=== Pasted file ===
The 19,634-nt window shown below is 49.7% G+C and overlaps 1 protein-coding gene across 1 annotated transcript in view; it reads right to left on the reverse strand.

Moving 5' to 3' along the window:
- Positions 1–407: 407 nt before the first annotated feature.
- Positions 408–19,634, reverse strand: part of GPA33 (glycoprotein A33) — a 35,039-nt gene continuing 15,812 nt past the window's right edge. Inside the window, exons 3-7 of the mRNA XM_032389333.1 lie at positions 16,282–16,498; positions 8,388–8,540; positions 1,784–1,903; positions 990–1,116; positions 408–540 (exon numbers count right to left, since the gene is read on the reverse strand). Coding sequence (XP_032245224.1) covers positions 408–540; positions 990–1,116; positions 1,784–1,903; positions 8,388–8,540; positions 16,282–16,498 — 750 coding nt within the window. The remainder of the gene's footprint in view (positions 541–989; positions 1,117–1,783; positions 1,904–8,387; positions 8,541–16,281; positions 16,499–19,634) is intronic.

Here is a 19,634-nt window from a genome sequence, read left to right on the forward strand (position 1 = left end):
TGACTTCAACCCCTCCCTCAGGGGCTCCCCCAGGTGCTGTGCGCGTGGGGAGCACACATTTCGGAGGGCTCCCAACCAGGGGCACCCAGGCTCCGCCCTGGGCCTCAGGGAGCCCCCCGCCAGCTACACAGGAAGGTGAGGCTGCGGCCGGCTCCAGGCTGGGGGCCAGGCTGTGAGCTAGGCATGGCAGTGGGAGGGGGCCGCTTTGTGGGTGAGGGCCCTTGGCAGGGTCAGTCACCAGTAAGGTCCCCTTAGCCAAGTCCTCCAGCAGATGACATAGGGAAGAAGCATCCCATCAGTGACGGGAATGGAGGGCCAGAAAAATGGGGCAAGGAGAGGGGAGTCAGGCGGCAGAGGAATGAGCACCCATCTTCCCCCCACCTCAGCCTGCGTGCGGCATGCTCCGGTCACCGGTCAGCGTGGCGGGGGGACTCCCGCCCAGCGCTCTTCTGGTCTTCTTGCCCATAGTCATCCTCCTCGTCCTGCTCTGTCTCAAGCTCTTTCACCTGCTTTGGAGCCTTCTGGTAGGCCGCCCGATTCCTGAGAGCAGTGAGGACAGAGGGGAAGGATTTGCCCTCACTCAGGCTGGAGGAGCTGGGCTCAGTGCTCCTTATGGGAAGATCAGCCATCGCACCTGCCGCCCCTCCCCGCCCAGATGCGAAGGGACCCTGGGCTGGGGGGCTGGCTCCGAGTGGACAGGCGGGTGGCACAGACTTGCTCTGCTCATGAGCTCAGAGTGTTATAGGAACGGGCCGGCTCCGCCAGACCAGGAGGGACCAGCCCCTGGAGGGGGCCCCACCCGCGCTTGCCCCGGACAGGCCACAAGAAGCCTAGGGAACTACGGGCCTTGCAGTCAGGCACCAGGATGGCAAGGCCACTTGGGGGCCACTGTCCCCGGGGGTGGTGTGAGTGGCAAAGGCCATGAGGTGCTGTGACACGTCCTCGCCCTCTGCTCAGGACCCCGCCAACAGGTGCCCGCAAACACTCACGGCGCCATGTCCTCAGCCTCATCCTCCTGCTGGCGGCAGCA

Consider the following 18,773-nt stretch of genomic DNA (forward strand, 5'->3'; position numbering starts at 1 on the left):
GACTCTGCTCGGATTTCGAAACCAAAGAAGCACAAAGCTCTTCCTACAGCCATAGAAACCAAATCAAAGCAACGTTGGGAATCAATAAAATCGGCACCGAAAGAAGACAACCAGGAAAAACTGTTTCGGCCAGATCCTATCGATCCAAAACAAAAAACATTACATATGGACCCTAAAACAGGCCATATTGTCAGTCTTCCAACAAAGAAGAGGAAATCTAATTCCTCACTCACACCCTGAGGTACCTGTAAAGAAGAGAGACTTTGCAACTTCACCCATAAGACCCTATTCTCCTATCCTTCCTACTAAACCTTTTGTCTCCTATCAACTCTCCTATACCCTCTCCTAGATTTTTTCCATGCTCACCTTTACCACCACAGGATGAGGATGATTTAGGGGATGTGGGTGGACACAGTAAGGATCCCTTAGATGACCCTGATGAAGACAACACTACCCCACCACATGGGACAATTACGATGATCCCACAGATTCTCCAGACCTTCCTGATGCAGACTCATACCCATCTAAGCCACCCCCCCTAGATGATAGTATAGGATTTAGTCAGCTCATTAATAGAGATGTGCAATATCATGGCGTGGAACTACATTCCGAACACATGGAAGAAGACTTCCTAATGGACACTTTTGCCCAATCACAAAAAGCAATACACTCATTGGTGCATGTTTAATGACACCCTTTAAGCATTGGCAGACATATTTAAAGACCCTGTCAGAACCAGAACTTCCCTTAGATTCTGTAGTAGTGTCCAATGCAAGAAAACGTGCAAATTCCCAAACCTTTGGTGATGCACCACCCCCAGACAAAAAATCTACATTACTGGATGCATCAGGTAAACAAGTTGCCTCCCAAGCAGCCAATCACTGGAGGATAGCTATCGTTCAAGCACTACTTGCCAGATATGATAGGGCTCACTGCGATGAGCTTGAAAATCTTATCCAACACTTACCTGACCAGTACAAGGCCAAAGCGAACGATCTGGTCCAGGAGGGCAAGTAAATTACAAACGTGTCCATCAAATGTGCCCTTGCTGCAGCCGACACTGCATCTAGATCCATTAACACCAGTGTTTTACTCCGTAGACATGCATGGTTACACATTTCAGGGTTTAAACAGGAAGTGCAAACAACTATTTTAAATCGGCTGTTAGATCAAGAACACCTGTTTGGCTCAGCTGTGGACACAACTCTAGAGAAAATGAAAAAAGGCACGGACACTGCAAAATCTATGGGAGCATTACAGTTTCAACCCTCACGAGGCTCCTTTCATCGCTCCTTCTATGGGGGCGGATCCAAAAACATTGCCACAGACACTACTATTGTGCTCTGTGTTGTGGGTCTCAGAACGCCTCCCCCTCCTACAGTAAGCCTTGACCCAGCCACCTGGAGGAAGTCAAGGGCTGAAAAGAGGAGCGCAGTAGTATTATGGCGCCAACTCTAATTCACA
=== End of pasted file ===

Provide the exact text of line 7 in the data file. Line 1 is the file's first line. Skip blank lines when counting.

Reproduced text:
Consider the following 18,773-nt stretch of genomic DNA (forward strand, 5'->3'; position numbering starts at 1 on the left):